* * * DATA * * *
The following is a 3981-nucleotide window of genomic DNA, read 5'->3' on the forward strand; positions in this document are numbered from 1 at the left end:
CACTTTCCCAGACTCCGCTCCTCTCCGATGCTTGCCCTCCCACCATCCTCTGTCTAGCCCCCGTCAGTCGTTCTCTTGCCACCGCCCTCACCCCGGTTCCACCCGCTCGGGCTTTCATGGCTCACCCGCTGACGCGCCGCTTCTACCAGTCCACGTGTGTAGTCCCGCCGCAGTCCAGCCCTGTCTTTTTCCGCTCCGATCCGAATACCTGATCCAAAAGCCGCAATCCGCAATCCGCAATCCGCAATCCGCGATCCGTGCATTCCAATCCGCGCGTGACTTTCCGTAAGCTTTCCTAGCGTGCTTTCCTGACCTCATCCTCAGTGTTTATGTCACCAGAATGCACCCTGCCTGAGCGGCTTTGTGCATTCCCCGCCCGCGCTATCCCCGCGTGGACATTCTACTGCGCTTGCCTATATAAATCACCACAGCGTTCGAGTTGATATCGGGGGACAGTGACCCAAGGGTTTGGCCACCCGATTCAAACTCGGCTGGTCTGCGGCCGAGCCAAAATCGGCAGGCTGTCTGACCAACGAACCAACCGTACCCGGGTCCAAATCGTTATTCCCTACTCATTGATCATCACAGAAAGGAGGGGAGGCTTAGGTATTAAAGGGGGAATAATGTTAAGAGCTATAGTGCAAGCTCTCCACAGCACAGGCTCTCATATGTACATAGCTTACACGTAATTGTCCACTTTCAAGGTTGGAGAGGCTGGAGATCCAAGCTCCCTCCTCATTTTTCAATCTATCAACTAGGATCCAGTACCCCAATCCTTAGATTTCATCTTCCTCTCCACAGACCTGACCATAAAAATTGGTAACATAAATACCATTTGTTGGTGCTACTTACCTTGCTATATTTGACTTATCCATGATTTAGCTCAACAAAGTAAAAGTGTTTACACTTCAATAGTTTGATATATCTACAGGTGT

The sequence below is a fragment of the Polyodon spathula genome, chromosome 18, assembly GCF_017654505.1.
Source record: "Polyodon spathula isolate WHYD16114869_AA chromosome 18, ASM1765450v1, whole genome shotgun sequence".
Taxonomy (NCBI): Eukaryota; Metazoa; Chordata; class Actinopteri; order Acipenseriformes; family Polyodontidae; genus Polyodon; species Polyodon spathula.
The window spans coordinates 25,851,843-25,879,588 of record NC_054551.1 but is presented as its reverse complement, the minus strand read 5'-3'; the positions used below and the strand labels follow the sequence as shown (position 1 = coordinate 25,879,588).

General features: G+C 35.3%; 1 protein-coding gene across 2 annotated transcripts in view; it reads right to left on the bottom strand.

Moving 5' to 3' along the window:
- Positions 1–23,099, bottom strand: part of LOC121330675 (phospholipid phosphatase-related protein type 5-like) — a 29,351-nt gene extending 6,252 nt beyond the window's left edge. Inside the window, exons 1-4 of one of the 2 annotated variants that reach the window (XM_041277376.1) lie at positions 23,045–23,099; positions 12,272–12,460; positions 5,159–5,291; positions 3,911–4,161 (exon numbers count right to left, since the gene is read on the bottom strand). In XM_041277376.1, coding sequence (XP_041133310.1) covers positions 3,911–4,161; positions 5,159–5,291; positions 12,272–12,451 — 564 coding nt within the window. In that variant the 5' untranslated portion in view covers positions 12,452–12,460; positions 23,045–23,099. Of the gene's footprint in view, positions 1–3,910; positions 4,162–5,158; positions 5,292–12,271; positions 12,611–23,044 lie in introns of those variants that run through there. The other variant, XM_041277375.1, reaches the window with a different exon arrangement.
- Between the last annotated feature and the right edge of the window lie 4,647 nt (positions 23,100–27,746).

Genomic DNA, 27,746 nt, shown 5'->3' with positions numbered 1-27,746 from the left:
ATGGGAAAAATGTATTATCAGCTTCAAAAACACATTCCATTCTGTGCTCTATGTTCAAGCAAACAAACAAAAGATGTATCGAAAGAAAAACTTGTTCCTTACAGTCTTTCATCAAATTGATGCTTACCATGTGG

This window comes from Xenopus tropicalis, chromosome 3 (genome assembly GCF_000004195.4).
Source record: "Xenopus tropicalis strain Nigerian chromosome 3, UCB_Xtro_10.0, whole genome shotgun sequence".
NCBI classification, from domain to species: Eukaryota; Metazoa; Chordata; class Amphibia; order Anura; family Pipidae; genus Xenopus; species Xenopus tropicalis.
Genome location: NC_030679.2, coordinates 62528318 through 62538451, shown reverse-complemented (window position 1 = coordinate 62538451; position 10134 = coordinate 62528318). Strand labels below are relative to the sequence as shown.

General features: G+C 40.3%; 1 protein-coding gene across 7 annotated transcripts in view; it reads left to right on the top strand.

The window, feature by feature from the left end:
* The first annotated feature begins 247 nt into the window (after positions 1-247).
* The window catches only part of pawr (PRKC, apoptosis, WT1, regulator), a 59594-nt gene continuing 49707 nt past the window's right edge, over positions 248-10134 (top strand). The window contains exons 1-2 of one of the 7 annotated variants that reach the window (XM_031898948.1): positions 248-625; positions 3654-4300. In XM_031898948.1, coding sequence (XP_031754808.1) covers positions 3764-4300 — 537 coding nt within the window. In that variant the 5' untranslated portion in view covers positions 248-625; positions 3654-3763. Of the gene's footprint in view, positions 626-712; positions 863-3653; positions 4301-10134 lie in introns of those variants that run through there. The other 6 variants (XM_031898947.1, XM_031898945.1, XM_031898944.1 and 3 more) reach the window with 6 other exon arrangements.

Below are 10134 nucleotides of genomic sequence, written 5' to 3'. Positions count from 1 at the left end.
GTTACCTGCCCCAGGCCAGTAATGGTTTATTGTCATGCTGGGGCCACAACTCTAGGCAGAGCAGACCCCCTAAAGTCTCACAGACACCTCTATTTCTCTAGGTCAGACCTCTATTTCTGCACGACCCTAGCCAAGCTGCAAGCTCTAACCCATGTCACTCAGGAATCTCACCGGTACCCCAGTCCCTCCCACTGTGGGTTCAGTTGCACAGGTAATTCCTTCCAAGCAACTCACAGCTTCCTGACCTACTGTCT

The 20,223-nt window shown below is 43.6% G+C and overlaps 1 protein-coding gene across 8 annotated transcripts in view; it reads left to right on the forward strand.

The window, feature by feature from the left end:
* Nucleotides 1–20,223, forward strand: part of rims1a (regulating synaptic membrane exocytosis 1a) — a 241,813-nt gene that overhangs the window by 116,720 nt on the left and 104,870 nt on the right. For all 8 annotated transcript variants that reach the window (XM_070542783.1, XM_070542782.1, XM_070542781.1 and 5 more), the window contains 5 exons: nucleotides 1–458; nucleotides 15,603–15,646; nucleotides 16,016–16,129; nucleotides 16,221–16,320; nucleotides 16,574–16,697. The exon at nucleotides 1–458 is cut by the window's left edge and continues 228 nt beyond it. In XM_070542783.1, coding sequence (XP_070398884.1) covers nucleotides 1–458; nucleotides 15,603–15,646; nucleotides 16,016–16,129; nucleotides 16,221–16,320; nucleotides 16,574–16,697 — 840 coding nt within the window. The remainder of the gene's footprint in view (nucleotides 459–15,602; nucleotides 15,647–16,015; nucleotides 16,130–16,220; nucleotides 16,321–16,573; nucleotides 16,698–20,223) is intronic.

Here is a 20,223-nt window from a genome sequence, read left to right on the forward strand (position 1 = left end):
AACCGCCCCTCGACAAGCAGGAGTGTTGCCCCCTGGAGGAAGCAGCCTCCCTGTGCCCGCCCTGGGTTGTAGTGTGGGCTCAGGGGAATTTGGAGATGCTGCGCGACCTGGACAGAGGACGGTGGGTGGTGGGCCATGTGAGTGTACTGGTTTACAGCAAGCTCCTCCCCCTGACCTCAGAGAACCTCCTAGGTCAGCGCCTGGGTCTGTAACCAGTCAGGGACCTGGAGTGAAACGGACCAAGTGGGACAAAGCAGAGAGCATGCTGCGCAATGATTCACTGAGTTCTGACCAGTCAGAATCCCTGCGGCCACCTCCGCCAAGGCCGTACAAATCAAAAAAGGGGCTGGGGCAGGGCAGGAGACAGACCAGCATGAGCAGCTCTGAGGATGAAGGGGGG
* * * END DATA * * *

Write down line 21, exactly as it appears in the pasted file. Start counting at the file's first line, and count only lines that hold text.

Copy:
Below are 10134 nucleotides of genomic sequence, written 5' to 3'. Positions count from 1 at the left end.